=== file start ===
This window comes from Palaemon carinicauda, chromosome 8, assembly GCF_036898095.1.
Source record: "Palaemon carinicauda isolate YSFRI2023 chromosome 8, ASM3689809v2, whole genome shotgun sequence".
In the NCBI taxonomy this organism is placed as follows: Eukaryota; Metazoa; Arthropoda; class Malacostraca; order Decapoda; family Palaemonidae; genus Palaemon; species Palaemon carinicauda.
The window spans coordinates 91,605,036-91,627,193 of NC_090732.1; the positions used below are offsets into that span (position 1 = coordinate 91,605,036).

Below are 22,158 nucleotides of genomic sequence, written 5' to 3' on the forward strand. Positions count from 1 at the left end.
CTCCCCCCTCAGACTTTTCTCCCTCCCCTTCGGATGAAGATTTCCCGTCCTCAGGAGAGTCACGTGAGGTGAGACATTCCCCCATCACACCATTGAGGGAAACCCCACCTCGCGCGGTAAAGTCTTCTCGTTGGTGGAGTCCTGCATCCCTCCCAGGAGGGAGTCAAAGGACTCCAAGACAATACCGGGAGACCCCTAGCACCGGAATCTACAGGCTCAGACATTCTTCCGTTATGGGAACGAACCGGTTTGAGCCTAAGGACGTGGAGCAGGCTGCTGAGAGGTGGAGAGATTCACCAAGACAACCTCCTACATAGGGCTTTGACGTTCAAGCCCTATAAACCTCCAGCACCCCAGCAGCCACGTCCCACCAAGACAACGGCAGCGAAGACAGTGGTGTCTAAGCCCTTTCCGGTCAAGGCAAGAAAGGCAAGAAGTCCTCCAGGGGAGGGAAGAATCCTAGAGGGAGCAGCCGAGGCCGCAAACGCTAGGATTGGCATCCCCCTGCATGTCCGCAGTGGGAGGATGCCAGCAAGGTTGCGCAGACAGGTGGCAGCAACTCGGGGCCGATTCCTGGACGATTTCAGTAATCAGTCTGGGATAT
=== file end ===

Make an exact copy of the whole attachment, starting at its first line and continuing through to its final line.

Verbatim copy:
This window comes from Palaemon carinicauda, chromosome 8, assembly GCF_036898095.1.
Source record: "Palaemon carinicauda isolate YSFRI2023 chromosome 8, ASM3689809v2, whole genome shotgun sequence".
In the NCBI taxonomy this organism is placed as follows: Eukaryota; Metazoa; Arthropoda; class Malacostraca; order Decapoda; family Palaemonidae; genus Palaemon; species Palaemon carinicauda.
The window spans coordinates 91,605,036-91,627,193 of NC_090732.1; the positions used below are offsets into that span (position 1 = coordinate 91,605,036).

Below are 22,158 nucleotides of genomic sequence, written 5' to 3' on the forward strand. Positions count from 1 at the left end.
CTCCCCCCTCAGACTTTTCTCCCTCCCCTTCGGATGAAGATTTCCCGTCCTCAGGAGAGTCACGTGAGGTGAGACATTCCCCCATCACACCATTGAGGGAAACCCCACCTCGCGCGGTAAAGTCTTCTCGTTGGTGGAGTCCTGCATCCCTCCCAGGAGGGAGTCAAAGGACTCCAAGACAATACCGGGAGACCCCTAGCACCGGAATCTACAGGCTCAGACATTCTTCCGTTATGGGAACGAACCGGTTTGAGCCTAAGGACGTGGAGCAGGCTGCTGAGAGGTGGAGAGATTCACCAAGACAACCTCCTACATAGGGCTTTGACGTTCAAGCCCTATAAACCTCCAGCACCCCAGCAGCCACGTCCCACCAAGACAACGGCAGCGAAGACAGTGGTGTCTAAGCCCTTTCCGGTCAAGGCAAGAAAGGCAAGAAGTCCTCCAGGGGAGGGAAGAATCCTAGAGGGAGCAGCCGAGGCCGCAAACGCTAGGATTGGCATCCCCCTGCATGTCCGCAGTGGGAGGATGCCAGCAAGGTTGCGCAGACAGGTGGCAGCAACTCGGGGCCGATTCCTGGACGATTTCAGTAATCAGTCTGGGATAT